Cannabis is the most commonly used illegal drug, and is associated with well-documented
adverse health outcomes, both acute and chronic. Cannabis use prevalence in Brazil
is lower than in high-use regions in the Americas (e.g., North America), but concentrated
among young people. Frameworks for cannabis control are increasingly shifting towards
public health-oriented principles, with some countries undertaking respective policy
reforms. These frameworks require a continuum of population-level interventions (e.g.,
prevention and treatment) including targeted prevention of adverse health outcomes
among users. In this context, and based on examples from other health fields, an international
expert group developed the evidence-based Lower-Risk Cannabis Use Guidelines (LRCUG),
originally for Canada, including a set of 10 recommendations based on systematic data
reviews and expert consensus methods. The LRCUG form a scientific population-health
prevention tool to reduce adverse public health impacts for broad application among
cannabis users. In Canada, the LRCUG have been formally endorsed and are supported
by leading national health organizations and government authorities within the continuum
of cannabis interventions. As the LRCUG are being internationalized, this paper introduces
the LRCUG's concept and content - including their original recommendations translated
into Portuguese - to the Brazilian context as an evidence-based population-level intervention
tool for uptake, dissemination, and discussion. Sociocultural adaptation may be required
for meaningful implementation.
Keywords: Brazil; cannabis; health; policy; prevention; public health.
|Received: August 3 2018; Accepted: January 7 2019|
Cannabis is the most commonly used illicit drug globally, with more than 200 million current users (estimated for 2010).1 In the Americas, cannabis use rates and associated burden of disease (i.e., dependence) are highest in the North America region, where, in 2010, there were an estimated 32 million users (or 11% of the adult population), including < 2 million users (or 0.6% of the population) with dependence, translating into 276,000 disability adjusted life years (DALYs), mostly in the age group 15-29 years.2,3 These indicators are lower overall in Latin America (7-8 million users, or 3% of the adult population), with the highest continental levels in the Southern Cone region (e.g., Argentina, Chile, Uruguay), with 169,000 individuals with dependence (0.28% of the population) and 26,000 related DALYs.2,3 For Brazil, recent epidemiological data are limited, yet indicate that 2-3% of the general adult population and approximately 5-14% of secondary and post-secondary students engage in current cannabis use.4-6 Survey data suggest that about one in three current cannabis users in Brazil qualify for dependence.7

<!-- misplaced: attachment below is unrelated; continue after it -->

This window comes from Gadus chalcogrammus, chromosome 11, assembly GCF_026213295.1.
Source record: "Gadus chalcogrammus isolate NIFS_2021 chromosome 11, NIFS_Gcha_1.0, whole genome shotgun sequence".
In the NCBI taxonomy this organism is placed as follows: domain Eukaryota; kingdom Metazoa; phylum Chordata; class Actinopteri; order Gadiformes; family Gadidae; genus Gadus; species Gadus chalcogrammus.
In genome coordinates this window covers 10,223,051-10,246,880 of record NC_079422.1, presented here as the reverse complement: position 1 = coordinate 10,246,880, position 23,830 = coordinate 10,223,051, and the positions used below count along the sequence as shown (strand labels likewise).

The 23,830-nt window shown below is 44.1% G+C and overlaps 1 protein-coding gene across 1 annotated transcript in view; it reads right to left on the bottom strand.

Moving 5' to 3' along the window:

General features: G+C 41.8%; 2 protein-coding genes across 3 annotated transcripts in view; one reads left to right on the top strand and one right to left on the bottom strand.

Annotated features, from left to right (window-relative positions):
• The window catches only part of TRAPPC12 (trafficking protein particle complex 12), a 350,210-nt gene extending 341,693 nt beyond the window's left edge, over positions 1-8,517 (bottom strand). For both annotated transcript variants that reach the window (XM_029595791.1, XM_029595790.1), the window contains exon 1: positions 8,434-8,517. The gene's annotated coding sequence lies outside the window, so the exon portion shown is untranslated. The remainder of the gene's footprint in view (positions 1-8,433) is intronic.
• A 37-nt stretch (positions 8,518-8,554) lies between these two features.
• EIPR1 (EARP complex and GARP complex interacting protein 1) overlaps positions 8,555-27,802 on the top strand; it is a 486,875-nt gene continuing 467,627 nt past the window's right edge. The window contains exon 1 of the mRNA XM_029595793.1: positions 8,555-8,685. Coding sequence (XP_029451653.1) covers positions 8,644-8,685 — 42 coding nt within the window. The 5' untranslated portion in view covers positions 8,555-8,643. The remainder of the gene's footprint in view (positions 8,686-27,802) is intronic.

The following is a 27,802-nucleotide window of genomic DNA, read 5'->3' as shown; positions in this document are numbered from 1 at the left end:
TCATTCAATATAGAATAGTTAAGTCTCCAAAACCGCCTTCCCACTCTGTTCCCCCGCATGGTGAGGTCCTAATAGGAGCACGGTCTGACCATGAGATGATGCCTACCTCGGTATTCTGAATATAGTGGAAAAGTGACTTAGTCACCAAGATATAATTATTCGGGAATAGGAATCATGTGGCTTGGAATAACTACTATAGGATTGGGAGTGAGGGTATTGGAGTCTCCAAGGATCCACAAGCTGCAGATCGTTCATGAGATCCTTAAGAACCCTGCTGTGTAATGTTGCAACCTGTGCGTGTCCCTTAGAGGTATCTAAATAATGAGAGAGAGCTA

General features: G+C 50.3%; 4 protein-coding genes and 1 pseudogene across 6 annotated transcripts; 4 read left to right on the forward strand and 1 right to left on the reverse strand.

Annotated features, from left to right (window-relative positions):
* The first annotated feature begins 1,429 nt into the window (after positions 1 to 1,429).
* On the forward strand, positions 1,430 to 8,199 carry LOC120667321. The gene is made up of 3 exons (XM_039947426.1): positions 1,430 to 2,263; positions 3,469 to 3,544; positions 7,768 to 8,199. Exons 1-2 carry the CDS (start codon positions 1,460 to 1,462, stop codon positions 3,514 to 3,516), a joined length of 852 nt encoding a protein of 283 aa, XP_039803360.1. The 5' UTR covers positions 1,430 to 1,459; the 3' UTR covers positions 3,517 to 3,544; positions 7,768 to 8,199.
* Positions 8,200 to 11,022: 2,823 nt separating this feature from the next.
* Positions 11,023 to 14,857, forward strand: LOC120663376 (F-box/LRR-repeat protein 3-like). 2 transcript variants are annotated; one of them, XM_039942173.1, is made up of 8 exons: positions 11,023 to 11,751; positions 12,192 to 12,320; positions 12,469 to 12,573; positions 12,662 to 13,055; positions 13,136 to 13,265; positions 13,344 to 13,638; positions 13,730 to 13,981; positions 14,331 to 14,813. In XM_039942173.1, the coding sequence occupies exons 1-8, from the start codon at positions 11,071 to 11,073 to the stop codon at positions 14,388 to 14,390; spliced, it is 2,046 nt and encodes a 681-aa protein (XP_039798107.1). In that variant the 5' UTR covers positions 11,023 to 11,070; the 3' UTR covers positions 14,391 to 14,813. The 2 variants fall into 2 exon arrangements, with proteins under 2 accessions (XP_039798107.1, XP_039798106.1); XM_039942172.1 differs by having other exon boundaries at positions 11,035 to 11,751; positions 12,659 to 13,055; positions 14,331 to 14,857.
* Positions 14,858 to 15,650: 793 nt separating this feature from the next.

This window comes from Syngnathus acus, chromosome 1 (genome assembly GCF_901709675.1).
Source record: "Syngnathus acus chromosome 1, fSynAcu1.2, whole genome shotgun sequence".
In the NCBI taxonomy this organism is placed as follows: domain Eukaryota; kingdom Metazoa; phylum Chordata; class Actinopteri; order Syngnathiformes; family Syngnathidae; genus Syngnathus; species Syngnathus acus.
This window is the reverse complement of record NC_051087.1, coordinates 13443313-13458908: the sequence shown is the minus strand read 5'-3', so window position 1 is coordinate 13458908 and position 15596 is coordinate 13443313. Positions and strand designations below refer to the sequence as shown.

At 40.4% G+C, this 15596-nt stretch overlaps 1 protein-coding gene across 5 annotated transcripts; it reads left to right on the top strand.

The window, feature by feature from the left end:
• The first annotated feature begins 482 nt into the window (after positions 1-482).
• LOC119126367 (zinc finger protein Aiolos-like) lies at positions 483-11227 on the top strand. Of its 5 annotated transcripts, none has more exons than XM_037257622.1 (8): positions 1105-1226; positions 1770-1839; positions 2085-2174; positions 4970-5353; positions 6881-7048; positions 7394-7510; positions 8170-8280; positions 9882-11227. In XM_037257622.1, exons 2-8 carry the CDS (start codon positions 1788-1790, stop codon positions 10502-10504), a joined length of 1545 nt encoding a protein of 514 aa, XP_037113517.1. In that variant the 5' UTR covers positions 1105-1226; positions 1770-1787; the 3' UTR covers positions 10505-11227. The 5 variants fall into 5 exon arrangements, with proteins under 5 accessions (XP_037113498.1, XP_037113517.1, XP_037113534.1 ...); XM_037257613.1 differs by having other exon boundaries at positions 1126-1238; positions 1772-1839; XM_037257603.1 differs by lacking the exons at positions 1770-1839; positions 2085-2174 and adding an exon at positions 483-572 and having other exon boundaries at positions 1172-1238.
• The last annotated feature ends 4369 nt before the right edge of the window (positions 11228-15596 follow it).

While for decades, cannabis control has been predominantly prohibition-based in countries across the Americas, there has been a gradual but persistent shift in an increasing number of jurisdictions towards liberalization and a more public health-oriented policy approach in recent years.8-11 Canada, the majority of the United States, Argentina, Chile, and Colombia are but a few jurisdictions which have implemented law-based medical cannabis use and access programs, as far back as almost 20 years ago.12-14 In Argentina, Mexico, and Jamaica, personal (non-medical) cannabis use is decriminalized; some jurisdictions, such as Jamaica, even permit limited personal growth. Finally, several U.S. states (various years since 2012), Uruguay (2013), and Canada (2018) have formally moved toward legalization of non-medical cannabis use and supply policy frameworks, within which recreational cannabis use and distribution is legally regulated.